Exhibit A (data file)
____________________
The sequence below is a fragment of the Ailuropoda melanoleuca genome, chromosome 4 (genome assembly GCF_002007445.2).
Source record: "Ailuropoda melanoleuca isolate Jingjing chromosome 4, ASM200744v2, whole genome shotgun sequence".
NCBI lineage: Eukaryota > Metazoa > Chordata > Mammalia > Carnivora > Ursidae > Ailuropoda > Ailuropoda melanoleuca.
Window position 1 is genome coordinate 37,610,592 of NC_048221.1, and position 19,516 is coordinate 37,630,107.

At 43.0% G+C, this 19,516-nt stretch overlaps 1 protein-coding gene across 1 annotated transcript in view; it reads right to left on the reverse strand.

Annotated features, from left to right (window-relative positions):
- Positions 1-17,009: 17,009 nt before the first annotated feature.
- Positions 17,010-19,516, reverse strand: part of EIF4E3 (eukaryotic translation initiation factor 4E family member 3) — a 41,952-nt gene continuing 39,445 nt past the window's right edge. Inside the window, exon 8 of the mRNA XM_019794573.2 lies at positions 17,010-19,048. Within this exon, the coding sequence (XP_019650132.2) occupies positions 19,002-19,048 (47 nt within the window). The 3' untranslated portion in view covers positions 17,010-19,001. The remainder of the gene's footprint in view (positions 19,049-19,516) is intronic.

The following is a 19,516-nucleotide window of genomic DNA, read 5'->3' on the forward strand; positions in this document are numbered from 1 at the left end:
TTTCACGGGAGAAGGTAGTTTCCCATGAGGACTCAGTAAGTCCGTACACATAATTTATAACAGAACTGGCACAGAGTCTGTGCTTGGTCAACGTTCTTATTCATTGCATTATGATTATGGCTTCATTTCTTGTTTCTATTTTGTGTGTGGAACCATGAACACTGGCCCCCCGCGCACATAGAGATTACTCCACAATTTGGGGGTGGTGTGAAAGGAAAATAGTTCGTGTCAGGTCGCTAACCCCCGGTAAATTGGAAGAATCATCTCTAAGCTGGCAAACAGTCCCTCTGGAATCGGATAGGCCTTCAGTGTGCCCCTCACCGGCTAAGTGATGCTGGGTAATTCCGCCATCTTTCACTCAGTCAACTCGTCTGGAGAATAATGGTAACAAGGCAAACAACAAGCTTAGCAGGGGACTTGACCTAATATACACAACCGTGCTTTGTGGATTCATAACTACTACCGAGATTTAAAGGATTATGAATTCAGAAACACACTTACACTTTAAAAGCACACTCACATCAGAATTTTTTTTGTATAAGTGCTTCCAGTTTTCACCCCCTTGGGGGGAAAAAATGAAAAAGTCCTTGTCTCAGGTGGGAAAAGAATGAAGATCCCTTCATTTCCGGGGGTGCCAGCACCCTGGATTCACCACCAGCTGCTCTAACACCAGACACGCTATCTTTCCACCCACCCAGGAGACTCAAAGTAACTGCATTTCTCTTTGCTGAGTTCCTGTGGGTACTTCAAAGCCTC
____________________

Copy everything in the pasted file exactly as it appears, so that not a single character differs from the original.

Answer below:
The sequence below is a fragment of the Ailuropoda melanoleuca genome, chromosome 4 (genome assembly GCF_002007445.2).
Source record: "Ailuropoda melanoleuca isolate Jingjing chromosome 4, ASM200744v2, whole genome shotgun sequence".
NCBI lineage: Eukaryota > Metazoa > Chordata > Mammalia > Carnivora > Ursidae > Ailuropoda > Ailuropoda melanoleuca.
Window position 1 is genome coordinate 37,610,592 of NC_048221.1, and position 19,516 is coordinate 37,630,107.

At 43.0% G+C, this 19,516-nt stretch overlaps 1 protein-coding gene across 1 annotated transcript in view; it reads right to left on the reverse strand.

Annotated features, from left to right (window-relative positions):
- Positions 1-17,009: 17,009 nt before the first annotated feature.
- Positions 17,010-19,516, reverse strand: part of EIF4E3 (eukaryotic translation initiation factor 4E family member 3) — a 41,952-nt gene continuing 39,445 nt past the window's right edge. Inside the window, exon 8 of the mRNA XM_019794573.2 lies at positions 17,010-19,048. Within this exon, the coding sequence (XP_019650132.2) occupies positions 19,002-19,048 (47 nt within the window). The 3' untranslated portion in view covers positions 17,010-19,001. The remainder of the gene's footprint in view (positions 19,049-19,516) is intronic.

The following is a 19,516-nucleotide window of genomic DNA, read 5'->3' on the forward strand; positions in this document are numbered from 1 at the left end:
TTTCACGGGAGAAGGTAGTTTCCCATGAGGACTCAGTAAGTCCGTACACATAATTTATAACAGAACTGGCACAGAGTCTGTGCTTGGTCAACGTTCTTATTCATTGCATTATGATTATGGCTTCATTTCTTGTTTCTATTTTGTGTGTGGAACCATGAACACTGGCCCCCCGCGCACATAGAGATTACTCCACAATTTGGGGGTGGTGTGAAAGGAAAATAGTTCGTGTCAGGTCGCTAACCCCCGGTAAATTGGAAGAATCATCTCTAAGCTGGCAAACAGTCCCTCTGGAATCGGATAGGCCTTCAGTGTGCCCCTCACCGGCTAAGTGATGCTGGGTAATTCCGCCATCTTTCACTCAGTCAACTCGTCTGGAGAATAATGGTAACAAGGCAAACAACAAGCTTAGCAGGGGACTTGACCTAATATACACAACCGTGCTTTGTGGATTCATAACTACTACCGAGATTTAAAGGATTATGAATTCAGAAACACACTTACACTTTAAAAGCACACTCACATCAGAATTTTTTTTGTATAAGTGCTTCCAGTTTTCACCCCCTTGGGGGGAAAAAATGAAAAAGTCCTTGTCTCAGGTGGGAAAAGAATGAAGATCCCTTCATTTCCGGGGGTGCCAGCACCCTGGATTCACCACCAGCTGCTCTAACACCAGACACGCTATCTTTCCACCCACCCAGGAGACTCAAAGTAACTGCATTTCTCTTTGCTGAGTTCCTGTGGGTACTTCAAAGCCTC